With 228 delegates up for grabs in Texas primary today, Mitt Romney is sure to officially secure the GOP nomination. Of course, it was always a foregone conclusion, though at times the bloviating faux-intellectual Newt Gingrich, the bigoted Rick Santorum, and the often inspiring (defense cuts, financial reform, stop War on Drugs) but fringe-dwelling (“End the Fed,” states’ rights argument against gay marriage) Ron Paul peaked. Perhaps it is proof that despite the GOP’s best efforts, the most extreme elements were never really positioned to actually win the nomination.
And so, Romney will be on to the general election after today, although this has essentially been the case for the last few months.
What now? Expect campaign spending that has no antecedent in American history. Romney is sitting on a considerable personal fortune and the Citizens United v. FEC ruling will allow corporations to fuel his campaign with their monetized “free speech.” Obama, of course, is no slouch when it comes to fundraising. No one doubts that he will surpass the $750 million he raised in 2008, and some suggest he might approach $1 billion in total contributions. It should be remembered, though, that a large amount of Obama’s 2008 total was comprised of small donations from average Americans.
If Romney expects to beat Obama, it will have to be on matters financial and economic. Obama has proven his mettle as a Commander-In-Chief, with the delicate exit from Iraq, a renewed commitment to Afghanistan under his term and a 2014 withdrawl, the assassination of Osama bin Laden, and his decision to help the Libyan revolution from behind the scenes. Romney simply does not have defense bona fides to contend, although he does enjoy the support of 57% of veterans compared to Obama’s 35%.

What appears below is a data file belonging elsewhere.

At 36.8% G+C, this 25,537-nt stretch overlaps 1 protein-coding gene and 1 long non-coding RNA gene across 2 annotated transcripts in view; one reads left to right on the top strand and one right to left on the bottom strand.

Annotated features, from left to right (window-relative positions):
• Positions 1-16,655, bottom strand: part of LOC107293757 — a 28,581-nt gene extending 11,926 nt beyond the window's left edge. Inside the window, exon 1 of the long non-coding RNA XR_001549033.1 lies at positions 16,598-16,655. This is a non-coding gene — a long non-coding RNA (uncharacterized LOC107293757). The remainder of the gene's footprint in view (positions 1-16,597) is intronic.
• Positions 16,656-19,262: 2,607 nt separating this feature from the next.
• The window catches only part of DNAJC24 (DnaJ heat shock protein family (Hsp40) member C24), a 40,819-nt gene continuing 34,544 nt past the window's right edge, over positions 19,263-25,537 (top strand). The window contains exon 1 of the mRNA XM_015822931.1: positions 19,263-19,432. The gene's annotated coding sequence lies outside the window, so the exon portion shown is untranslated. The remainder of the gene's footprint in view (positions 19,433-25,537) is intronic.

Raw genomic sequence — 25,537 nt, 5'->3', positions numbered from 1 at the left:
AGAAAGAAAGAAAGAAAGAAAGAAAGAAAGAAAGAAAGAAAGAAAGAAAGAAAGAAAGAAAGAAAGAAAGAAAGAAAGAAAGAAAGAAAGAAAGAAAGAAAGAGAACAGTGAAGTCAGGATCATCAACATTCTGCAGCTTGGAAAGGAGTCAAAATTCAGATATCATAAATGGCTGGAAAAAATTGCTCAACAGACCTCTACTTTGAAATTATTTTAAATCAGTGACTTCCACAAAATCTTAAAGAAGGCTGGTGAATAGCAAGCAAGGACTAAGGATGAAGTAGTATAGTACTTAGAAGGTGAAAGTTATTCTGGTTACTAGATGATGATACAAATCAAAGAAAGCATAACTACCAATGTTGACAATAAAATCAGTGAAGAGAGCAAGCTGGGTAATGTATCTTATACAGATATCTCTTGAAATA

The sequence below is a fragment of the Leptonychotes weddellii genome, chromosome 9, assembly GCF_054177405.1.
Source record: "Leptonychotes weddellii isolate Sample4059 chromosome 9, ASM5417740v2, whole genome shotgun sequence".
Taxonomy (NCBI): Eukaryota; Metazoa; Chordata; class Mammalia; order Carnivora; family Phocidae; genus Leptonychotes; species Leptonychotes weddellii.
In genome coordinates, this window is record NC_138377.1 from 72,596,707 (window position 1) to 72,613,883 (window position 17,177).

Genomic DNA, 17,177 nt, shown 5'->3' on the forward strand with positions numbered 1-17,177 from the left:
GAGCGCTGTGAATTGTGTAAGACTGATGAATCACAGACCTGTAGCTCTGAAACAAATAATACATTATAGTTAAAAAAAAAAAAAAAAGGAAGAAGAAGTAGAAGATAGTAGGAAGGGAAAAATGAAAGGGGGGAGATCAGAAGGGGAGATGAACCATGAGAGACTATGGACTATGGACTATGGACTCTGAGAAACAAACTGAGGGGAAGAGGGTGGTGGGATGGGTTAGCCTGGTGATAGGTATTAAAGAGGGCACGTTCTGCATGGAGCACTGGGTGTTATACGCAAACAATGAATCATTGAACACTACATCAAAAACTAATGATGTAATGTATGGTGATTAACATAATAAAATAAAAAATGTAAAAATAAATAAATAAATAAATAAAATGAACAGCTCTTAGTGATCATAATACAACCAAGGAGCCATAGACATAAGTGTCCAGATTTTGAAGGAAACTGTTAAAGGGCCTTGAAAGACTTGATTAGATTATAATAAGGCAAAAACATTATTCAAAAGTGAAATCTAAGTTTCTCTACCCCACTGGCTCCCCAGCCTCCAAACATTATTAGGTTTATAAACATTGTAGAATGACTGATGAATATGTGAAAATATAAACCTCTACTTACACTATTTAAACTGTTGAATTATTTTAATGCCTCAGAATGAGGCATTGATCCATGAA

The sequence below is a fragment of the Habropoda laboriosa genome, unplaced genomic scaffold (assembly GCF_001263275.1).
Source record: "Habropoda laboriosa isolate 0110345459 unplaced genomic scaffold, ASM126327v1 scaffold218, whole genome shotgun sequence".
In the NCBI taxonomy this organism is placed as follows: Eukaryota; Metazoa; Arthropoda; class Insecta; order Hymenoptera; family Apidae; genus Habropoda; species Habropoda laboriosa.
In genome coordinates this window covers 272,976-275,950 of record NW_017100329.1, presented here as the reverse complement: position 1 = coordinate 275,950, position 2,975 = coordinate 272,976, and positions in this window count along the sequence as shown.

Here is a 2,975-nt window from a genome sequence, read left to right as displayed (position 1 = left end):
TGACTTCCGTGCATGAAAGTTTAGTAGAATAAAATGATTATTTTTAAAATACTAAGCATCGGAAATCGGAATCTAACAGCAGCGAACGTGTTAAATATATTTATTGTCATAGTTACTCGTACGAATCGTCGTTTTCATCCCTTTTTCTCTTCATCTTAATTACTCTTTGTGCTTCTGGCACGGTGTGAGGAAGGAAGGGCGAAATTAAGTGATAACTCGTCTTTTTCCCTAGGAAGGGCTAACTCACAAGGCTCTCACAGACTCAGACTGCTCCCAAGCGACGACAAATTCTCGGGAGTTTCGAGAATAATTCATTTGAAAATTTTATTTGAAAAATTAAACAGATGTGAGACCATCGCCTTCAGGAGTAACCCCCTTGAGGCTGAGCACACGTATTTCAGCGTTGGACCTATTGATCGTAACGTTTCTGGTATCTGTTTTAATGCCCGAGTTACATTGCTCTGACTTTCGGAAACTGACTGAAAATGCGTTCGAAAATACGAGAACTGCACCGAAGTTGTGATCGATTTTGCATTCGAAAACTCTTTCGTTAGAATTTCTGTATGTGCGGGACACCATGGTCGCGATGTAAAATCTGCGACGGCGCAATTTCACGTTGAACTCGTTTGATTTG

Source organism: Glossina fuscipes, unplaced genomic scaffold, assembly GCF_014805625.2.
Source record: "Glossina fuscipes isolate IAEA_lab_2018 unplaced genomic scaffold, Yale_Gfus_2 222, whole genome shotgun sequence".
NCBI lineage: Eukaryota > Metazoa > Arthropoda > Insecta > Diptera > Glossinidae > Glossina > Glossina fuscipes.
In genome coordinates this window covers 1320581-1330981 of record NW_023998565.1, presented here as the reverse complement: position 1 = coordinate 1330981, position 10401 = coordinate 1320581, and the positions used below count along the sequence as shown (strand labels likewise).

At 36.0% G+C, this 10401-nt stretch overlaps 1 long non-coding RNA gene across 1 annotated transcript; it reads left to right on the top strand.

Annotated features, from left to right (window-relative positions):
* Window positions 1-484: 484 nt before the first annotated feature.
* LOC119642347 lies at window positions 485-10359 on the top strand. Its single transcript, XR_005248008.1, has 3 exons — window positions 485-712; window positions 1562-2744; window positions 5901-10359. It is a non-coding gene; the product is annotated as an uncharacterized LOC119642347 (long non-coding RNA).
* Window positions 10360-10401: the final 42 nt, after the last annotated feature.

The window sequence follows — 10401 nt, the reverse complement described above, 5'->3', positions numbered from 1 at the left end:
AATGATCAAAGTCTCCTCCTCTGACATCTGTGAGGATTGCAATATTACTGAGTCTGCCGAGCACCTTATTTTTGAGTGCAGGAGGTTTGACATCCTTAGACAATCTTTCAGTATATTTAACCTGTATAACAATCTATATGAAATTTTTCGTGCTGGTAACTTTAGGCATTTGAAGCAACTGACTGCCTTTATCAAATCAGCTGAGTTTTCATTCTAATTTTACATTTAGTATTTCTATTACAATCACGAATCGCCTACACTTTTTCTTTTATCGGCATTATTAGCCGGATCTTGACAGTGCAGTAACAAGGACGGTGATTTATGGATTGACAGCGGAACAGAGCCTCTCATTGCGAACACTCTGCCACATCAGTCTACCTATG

Romney will then have to argue that his expertise in private equity and venture capitalism (indeed, his gleeful willingness to eviscerate companies in the name of profit) will translate to an economic resurgence from 2012 to 2016. He cannot claim, as Obama can, that he staunched the flow of a recession triggered by Wall Street’s criminal malfeasance. And Romney really cannot argue that Obama has been anti-business. If anything, Obama has not been aggressive enough in holding Wall Street to account for its misdeeds, he is as his former Chief of Staff William Daley (a former banker) noted, “a pro-business president.”
GOP politicians, operatives and conservative pundits have done a great job of obscuring the truth that Obama is big-business friendly, which will work to Mitt’s advantage. Romney can expect this collective hallucination existing in the conservative electorate to lead to the usual conservative voting numbers, but he will have to convince skeptical swing voters to steal the election from Obama.